India's southern coast had very vibrant trade relationships with most of the ancient civilisations, including Mesopotamia from where, experts say, the Gulf pearls were bought by traders. This gorgeous piece, dated to the 1800s, is from a royal collection in Tamil Nadu. It is studded with multi-coloured enamel and white stones. India's jewellery traditions have been long lauded. While Rajasthani Maharajas not just had their jewellers but also employed the services of international brands such as Van Cleef and Arpels, in the south, the traders brought in rare pearls from the Middle East and Iraq and combined them with the rarest of precious materials found locally, such as emeralds and rubies.
Antique necklace made from natural Gulf pearls with multi-coloured enamel and white stones.
The Abu Dhabi Pearl
This 8,000-year-old pearl (said to be the worlds' oldest) has its origin from amongst the Neolithic people of Marawah, a low-lying island off the western coastline of the emirate. It was discovered during an excavation expedition. The pearl characterises how the pearl trade originated and evolved in the Middle Eastern civilisations, who may have lived with limited resources given the geography of their region, but created stunning objects. Emirati experts believe that pearls were traded with Mesopotamia in ancient Iraq, in exchange for ceramics and other goods. A Venetian jewel merchant Gasparo Balbi, famous for the accounts of his travels to India and the East from 1579–1588, documented the islands off the coast of Abu Dhabi as a source of pearls in the 16th century. Housed in the same display is an antique natural pearl necklace that belonging to Egyptian singer, songwriter and film actress, Umm Kulthum, which was loaned by the Zayed National Museum for the exhibition.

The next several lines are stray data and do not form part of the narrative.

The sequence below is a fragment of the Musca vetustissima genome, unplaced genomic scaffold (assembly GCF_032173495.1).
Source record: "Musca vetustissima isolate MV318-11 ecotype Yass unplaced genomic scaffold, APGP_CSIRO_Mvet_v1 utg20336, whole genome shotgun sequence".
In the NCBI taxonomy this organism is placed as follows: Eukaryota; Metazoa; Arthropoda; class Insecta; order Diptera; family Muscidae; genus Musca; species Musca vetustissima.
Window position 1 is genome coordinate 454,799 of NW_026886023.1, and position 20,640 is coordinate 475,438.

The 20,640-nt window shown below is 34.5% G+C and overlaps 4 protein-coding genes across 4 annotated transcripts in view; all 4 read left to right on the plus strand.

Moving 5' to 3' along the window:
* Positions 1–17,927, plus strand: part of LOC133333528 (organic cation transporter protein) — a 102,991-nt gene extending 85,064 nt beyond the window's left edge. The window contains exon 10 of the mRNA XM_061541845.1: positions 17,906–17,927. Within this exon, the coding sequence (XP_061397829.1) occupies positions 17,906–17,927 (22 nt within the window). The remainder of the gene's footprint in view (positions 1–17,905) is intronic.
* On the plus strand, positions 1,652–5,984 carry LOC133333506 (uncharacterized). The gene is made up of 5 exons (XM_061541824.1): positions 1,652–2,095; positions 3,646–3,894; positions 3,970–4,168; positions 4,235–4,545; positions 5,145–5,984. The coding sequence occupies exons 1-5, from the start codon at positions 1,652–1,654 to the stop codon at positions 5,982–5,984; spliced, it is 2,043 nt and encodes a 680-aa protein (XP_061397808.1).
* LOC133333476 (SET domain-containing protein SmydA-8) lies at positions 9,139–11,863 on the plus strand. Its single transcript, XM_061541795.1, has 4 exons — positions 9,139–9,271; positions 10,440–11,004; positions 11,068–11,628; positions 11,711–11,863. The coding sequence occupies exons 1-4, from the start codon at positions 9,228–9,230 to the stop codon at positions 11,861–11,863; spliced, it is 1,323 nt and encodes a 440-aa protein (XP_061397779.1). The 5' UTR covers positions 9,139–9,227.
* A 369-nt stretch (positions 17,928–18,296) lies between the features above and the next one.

8,000-year-old Abu Dhabi Pearl.
Little Black Dress, Coco Chanel
No history of luxury can ever be complete without couture and the exhibition has a stellar line-up from brands such as Christian Dior, Givenchy, Chloé, Lanvin and Maison Schiaparelli. But the one I find an absolute treasure is Gabrielle Chanel's Little Black Dress, which radically impacted global fashion in ways that even today find resonance. Chanel was known to have dumped the flouncy gowns and the painful corsets that shackled women for a more streamlined silhouette. But it was the Little Black Dress, designed in 1926, that became an icon. The style was derided by the leading French designer of those times, Paul Poiret, as "poverty deluxe." And yet, as Vogue France predicted, the plain, straight-lined dress became "the frock that the entire world will wear," and continues to be so.
Chanel's Little Black Dress.
Dress in two parts, France
This 1867-vintage stunner comes from France. Worn by the genteel French women before Chanel transformed the way they dressed, this sapphire silk and velvet number have grape bunch motifs embroidered in gold thread, as well as gold trim. French women were known for the velvet embroidered gowns that they donned for lavish banquets and ballroom dancing. This particular dress was donated to the Musée des Arts Décoratifs in 1935.
Dress from France.
Noisettes Necklace, Lalique
Dating to the early 1920s, this masterpiece by Lalique is a depiction of the fine enamelling traditions of Europe. René-Jules Lalique combined semiprecious stones with materials such as enamel, horn, ivory, coral, rock crystal, and irregularly-shaped Baroque pearls in settings accentuated by asymmetrical curves and elaborate flourishes. He founded Lalique in 1888 in Paris, which is now famous more for their crystals than their enamels, making this piece of expensive bauble a rather rare object.
Noisettes Necklace, René-Jules Lalique.
The Hourglass, Marc Newson
The ante-room with a wall of windows overlooking a water body and the city of Abu Dhabi is where the exhibition ends. The room has just one single object: a tall vase with a large hourglass designed by legendary Apple designer, Marc Newson. Made in a limited edition, each costs an astounding $12,000. The handmade timer, crafted in Basel, is blown from a single piece of borosilicate glass and contains millions of tiny spheres made of stainless steel. Each sphere is precisely 0.6 mm in diameter and coated with fine gold and silver. The hourglass is meant to evoke a sense of urgency about our time slipping away on a planet with finite resources, says Gabet, as humans face the horrifying spectre of climate change and political upheaval.
Hourglass Marc Newson